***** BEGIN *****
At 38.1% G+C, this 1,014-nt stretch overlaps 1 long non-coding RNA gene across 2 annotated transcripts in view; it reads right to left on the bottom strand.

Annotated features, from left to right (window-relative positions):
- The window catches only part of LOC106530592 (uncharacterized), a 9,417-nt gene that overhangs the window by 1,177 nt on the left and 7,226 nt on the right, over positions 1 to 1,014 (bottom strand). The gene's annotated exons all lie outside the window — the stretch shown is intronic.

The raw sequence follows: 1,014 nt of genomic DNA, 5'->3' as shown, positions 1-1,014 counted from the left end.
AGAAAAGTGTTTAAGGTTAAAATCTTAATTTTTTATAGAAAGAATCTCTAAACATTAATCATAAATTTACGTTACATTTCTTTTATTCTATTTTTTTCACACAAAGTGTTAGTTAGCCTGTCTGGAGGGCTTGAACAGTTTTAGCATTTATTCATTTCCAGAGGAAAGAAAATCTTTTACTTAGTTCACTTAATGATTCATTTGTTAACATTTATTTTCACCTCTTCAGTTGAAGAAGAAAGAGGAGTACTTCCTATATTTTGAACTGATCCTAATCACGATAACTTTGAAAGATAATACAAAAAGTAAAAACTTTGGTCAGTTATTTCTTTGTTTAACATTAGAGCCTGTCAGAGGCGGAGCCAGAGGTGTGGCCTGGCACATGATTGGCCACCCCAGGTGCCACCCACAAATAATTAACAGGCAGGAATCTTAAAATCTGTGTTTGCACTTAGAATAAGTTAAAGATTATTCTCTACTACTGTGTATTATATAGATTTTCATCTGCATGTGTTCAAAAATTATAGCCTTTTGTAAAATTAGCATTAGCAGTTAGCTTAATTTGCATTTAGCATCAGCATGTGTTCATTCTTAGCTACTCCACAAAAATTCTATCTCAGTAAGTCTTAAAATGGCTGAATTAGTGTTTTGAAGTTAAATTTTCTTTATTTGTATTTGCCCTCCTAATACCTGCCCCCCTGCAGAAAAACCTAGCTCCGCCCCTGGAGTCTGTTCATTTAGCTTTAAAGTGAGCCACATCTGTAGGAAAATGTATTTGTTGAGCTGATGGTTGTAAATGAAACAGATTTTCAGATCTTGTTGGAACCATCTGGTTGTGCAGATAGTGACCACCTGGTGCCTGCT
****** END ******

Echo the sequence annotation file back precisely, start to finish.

At 38.1% G+C, this 1,014-nt stretch overlaps 1 long non-coding RNA gene across 2 annotated transcripts in view; it reads right to left on the bottom strand.

Annotated features, from left to right (window-relative positions):
- The window catches only part of LOC106530592 (uncharacterized), a 9,417-nt gene that overhangs the window by 1,177 nt on the left and 7,226 nt on the right, over positions 1 to 1,014 (bottom strand). The gene's annotated exons all lie outside the window — the stretch shown is intronic.

The raw sequence follows: 1,014 nt of genomic DNA, 5'->3' as shown, positions 1-1,014 counted from the left end.
AGAAAAGTGTTTAAGGTTAAAATCTTAATTTTTTATAGAAAGAATCTCTAAACATTAATCATAAATTTACGTTACATTTCTTTTATTCTATTTTTTTCACACAAAGTGTTAGTTAGCCTGTCTGGAGGGCTTGAACAGTTTTAGCATTTATTCATTTCCAGAGGAAAGAAAATCTTTTACTTAGTTCACTTAATGATTCATTTGTTAACATTTATTTTCACCTCTTCAGTTGAAGAAGAAAGAGGAGTACTTCCTATATTTTGAACTGATCCTAATCACGATAACTTTGAAAGATAATACAAAAAGTAAAAACTTTGGTCAGTTATTTCTTTGTTTAACATTAGAGCCTGTCAGAGGCGGAGCCAGAGGTGTGGCCTGGCACATGATTGGCCACCCCAGGTGCCACCCACAAATAATTAACAGGCAGGAATCTTAAAATCTGTGTTTGCACTTAGAATAAGTTAAAGATTATTCTCTACTACTGTGTATTATATAGATTTTCATCTGCATGTGTTCAAAAATTATAGCCTTTTGTAAAATTAGCATTAGCAGTTAGCTTAATTTGCATTTAGCATCAGCATGTGTTCATTCTTAGCTACTCCACAAAAATTCTATCTCAGTAAGTCTTAAAATGGCTGAATTAGTGTTTTGAAGTTAAATTTTCTTTATTTGTATTTGCCCTCCTAATACCTGCCCCCCTGCAGAAAAACCTAGCTCCGCCCCTGGAGTCTGTTCATTTAGCTTTAAAGTGAGCCACATCTGTAGGAAAATGTATTTGTTGAGCTGATGGTTGTAAATGAAACAGATTTTCAGATCTTGTTGGAACCATCTGGTTGTGCAGATAGTGACCACCTGGTGCCTGCT